Domestic Violence and Mediation in Contemporary China
34 Pages Posted: 31 Mar 2017
Date Written: March 31, 2017
Domestic violence, and how best to respond to incidents of domestic violence, has been a slowly surfacing but increasingly contested issue over the past two decades in China. In one of my earliest published essays on family and law in the People’s Republic of China (PRC) I drew attention to a disturbing case in which a court had rejected a battered wife’s application for divorce against a violent schizophrenic on the ground that it was her duty as a wife to provide care for her husband despite his persisting violence against her. It clear that in the contemporary China, concern for this issue has grown in importance, domestic abuse is a now matter of public disquiet, and is increasingly a problem with which the courts are confronted with (and now sometimes willing to deal with in a more robust manner that in the past). One area that is especially problematic, however, is the role that mediatory intervention is expected to play in responses to incidents of domestic violence. After more than a decade of debate, a full Law of Anti-Family Violence was introduced towards the end of 2015, a legislative development that CEDAW has explicitly encouraged from the late 1990s onwards.
In other earlier articles, I suggested that in China the journey to effective legal regulation of, and institutional safeguards against, domestic violence has been slow and extremely difficult, and that this ‘long march’ would continue to face serious obstacles in the world of ‘patriarchal socialism’ that is still found in many parts of the PRC today. Patriarchal socialism was created in large part by the Chinese Communist Party’s willingness to sacrifice socialist goals of gender equality and women’s release from family patriarchal authority structures in exchange for the political support that would be generated by tolerating rather than attacking traditional family values, with their presumptions that partner violence in the home was a natural and private matter, and that women are inferior beings. Resistance to more enlightened understanding of the issue of domestic violence even in the post-Mao reform period was also fortified by unsympathetic and conservative attitudes within the judiciary, lack of an independent woman’s movement, changes in the economy in which women were often the principal target of extensive redundancy programs and scapegoated within the family for their declining contributions to household fortunes, the family planning regime which often trapped women between a husband’s demands for the birth of a son and the party-state demand for single-child families, and the declining effectiveness—stemming in large part from the economic reforms—of local forms and institutions of social control (despite the efforts over the past decade and more, described elsewhere in this volume, to create locally integrated systems of ‘Grand Mediation’ (da tiaojie) that buttress local social control processes).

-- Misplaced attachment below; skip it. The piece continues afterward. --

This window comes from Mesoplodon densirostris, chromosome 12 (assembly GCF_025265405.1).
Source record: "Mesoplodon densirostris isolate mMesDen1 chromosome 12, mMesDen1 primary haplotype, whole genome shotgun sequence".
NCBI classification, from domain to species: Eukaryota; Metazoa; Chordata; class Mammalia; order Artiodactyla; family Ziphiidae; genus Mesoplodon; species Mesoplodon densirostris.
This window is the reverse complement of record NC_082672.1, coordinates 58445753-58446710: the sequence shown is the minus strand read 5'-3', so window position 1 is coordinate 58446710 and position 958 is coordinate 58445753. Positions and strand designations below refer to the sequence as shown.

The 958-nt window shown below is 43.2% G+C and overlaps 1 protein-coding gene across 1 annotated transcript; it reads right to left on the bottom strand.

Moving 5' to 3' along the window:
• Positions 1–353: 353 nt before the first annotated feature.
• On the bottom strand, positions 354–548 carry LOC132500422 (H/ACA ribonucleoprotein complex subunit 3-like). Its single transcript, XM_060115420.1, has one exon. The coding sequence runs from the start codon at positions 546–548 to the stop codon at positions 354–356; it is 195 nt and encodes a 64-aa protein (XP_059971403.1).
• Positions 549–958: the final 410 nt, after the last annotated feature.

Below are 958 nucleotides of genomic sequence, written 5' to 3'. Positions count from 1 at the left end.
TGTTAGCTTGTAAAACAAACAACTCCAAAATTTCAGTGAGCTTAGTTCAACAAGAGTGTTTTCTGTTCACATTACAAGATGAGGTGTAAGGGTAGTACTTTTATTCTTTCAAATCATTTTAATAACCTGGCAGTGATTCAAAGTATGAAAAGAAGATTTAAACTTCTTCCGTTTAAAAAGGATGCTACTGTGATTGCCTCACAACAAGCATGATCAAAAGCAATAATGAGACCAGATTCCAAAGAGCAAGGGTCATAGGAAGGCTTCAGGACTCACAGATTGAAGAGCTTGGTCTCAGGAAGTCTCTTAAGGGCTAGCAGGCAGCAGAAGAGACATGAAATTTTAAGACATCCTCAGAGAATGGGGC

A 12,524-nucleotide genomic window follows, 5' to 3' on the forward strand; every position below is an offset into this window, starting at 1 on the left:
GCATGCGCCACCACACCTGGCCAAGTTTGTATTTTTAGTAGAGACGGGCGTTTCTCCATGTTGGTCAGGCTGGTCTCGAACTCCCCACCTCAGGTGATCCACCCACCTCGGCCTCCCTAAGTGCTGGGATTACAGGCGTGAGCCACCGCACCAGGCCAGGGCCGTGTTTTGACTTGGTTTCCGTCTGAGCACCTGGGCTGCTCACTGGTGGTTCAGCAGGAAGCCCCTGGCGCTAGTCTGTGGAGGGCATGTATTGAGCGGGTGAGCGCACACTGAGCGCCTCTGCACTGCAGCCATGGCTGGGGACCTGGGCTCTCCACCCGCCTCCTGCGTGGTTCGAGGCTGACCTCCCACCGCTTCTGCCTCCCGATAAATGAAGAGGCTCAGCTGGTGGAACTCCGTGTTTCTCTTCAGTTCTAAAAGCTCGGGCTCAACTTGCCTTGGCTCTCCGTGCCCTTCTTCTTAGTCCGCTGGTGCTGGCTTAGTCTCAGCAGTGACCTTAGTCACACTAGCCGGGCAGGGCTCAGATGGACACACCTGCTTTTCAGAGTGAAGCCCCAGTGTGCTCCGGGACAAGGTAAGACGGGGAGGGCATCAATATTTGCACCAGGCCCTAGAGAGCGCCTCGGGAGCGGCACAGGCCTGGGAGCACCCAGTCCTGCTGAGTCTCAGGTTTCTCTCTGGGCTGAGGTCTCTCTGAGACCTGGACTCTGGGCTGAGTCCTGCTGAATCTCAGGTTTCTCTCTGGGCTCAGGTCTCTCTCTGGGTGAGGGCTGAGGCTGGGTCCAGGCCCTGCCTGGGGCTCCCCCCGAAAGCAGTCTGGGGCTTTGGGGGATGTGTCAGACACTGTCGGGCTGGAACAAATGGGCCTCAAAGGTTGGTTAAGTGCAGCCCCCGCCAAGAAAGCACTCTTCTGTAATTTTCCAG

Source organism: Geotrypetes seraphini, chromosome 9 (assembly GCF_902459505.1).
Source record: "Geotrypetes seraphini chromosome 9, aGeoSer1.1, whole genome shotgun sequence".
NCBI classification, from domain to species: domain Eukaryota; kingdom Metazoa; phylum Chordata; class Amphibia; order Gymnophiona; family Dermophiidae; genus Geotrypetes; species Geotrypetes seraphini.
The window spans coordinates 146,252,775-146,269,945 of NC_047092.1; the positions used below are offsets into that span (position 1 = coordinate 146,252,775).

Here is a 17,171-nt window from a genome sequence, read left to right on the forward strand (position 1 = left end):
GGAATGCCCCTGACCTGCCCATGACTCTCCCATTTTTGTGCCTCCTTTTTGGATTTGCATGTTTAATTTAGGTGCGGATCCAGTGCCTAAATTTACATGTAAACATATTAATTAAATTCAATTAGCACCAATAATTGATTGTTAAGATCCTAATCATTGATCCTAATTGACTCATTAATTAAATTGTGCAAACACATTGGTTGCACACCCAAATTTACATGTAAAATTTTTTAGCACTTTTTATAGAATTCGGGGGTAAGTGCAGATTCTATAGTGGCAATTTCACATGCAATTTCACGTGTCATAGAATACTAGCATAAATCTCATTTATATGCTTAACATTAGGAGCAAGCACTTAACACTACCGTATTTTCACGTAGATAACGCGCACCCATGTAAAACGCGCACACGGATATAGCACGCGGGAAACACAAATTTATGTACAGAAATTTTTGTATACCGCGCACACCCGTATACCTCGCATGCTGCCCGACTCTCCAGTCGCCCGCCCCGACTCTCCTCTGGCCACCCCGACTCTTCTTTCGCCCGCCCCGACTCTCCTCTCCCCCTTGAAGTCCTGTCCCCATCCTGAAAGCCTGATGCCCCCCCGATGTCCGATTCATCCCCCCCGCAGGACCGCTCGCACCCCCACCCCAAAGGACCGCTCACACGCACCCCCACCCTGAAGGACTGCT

Keywords: domestic violence, People's Republic of China, family law, women, abuse, court, mediatory intervention
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